A conversation about religion with a side of pizza was an early course in Nina Visgarda’s conversion to Islam.
As a freshman, Visgarda was unsure about her Christian religion and spent countless hours trying not to become a Muslim.
She lived that year in Litchfield Tower B’s Global Village Living Learning Community, next door to Subhana Chaudhri, a moderately practicing Muslim student whom she befriended. Often, they discussed religion and controversy over pizza.
Their exchanges prompted Visgarda to learn more about Islam in order to defend the wavering faith with which she associated her identity.
Two years later, Visgarda took her Shahada — the Muslim testimony of faith — at the Islamic Center of Pittsburgh, and she’s proud to wear a hijab today.
“I found [Islam] by accident, and I tried to get away from it pretty quickly,” Visgarda said. “But, once you know your personal truth, it’s not if [you’ll] do it, it’s how you’ll go about doing it.”
Visgarda, a senior economics major, grew up in a small town in eastern Pennsylvania where she found that most people thought with the same conservative and whitewashed mindset, she said. Her graduating high school class of 200 was mostly white and Christian. Although she identified as a Christian because of her upbringing, Visgarda said the faith didn’t resonate with her.
“I didn’t understand why God had to be a man. Who imposed these rules on God?” Visgarda said. “It was like some sort of weird disconnect between my identity and my actual logic.”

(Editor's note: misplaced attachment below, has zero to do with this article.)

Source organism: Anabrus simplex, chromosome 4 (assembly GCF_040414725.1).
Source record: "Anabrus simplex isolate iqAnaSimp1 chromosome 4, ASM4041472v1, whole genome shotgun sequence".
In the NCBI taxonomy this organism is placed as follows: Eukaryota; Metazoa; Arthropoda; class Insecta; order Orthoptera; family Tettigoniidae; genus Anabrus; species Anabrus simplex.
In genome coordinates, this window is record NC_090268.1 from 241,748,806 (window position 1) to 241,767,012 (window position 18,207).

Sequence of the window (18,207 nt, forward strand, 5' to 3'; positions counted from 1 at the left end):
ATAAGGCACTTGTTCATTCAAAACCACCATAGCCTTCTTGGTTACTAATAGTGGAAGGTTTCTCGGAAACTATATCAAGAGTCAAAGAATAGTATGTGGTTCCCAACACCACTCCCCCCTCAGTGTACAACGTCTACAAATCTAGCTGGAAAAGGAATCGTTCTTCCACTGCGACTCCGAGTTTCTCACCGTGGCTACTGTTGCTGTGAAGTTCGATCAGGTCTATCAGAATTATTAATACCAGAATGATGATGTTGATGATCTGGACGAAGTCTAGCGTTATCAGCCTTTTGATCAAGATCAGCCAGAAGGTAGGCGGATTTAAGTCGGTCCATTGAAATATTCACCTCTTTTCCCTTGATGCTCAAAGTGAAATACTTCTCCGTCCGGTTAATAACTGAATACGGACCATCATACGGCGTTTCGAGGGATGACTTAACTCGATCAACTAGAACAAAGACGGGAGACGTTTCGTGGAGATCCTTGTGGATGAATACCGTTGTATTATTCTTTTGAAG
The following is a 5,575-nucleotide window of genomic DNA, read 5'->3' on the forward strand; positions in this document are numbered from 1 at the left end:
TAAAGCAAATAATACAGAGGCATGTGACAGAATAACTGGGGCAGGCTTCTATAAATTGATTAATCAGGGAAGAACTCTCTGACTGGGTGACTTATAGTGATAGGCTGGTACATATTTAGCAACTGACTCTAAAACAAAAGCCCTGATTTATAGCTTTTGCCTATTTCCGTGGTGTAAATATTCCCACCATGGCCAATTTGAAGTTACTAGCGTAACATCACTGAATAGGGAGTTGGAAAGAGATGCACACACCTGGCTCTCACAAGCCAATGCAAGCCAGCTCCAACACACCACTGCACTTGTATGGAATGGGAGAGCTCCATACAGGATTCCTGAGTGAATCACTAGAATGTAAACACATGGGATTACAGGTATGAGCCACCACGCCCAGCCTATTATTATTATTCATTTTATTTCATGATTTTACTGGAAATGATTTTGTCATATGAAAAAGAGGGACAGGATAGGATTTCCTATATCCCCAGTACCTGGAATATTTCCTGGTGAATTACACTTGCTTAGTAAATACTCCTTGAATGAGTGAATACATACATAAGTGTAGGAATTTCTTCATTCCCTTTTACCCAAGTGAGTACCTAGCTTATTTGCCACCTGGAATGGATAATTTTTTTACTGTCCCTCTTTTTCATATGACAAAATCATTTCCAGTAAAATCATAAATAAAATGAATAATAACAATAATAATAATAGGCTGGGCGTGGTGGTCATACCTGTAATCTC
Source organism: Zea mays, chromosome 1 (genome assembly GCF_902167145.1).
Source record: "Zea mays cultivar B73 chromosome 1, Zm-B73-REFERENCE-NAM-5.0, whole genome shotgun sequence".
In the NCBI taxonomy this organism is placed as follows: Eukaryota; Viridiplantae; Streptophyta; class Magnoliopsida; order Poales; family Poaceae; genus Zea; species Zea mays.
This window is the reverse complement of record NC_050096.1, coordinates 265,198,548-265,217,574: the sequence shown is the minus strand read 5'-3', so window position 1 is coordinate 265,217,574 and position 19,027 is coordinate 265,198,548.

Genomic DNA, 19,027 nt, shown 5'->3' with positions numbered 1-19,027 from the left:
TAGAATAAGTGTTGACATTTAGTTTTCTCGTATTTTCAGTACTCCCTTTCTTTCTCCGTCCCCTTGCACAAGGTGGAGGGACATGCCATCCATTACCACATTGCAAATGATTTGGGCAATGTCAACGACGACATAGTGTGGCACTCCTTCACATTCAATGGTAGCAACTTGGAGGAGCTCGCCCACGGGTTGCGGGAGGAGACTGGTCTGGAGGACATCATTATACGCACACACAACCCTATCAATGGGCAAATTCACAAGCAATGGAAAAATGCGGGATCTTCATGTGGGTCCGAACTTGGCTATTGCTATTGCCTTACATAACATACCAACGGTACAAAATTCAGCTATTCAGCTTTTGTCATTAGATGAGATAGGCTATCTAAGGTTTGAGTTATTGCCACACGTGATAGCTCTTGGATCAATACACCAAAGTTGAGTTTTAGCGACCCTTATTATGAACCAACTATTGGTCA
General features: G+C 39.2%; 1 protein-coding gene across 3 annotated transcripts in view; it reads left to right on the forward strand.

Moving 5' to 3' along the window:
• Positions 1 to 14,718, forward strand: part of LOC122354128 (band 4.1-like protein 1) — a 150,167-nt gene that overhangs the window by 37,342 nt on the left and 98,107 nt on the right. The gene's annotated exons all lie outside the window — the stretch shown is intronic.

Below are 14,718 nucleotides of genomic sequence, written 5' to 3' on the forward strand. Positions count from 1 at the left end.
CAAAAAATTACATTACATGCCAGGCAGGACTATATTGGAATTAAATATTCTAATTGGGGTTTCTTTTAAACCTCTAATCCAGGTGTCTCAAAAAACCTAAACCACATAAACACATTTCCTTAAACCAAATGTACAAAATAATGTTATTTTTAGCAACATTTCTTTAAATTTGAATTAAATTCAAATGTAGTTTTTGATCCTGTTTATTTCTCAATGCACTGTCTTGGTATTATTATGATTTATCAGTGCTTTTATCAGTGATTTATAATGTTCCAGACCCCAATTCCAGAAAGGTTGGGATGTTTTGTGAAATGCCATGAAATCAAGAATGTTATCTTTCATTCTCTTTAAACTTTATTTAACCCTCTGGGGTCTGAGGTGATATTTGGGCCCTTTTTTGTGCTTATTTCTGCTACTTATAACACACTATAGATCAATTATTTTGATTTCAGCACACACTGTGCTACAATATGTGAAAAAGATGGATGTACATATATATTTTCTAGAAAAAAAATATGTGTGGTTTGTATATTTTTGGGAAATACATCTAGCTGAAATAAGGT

Based on what she saw on the news and what people had told her, Visgarda said she thought Islam was backwards and counter to mainstream American culture. She thought the religion oppressed women, forcing them to cover their entire bodies subject themselves to female genital mutilation.
She later found these practices are cultural, rather than religious, and emphasized more in certain regions of the world.
Visgarda said Americans and the media often don’t separate the “cultural baggage” of the Middle East with the Islamic faith, which makes the religion seem violent and dangerous.
“I think it’s really comfortable when you’re in a conflict with another group of people for resources to want to make them ‘the other,’” Visgarda said. “That’s sad. Terrorism has no religion.”
As Visgarda read more about Islam, she realized she actually agreed with many of the religion’s values, such as the direct worship to Allah and lessons in modesty. Islam made her feel more confident and encouraged her to become a better person, she said.
Because Muslim women tend to be viewed as subservient by many Americans and Europeans, Visgarda said, the misconception drives her to make herself known “as a good person, someone who’s not afraid to talk.”
At the end of April, Visgarda will graduate with a degree in economics. She will relocate to South Carolina to continue her current job as an accountant for Eaton, a power management company, and eventually marry her fiancé, Omar Abdelzaher, who is a Muslim student at Pitt from Egypt. Visgarda has grown comfortable with her visible conversion, and she feels confident flaunting it to the world.
“It’s nice, being a face of Islam,” Visgarda said. “This can be as liberating as someone wearing a bikini at a beach.”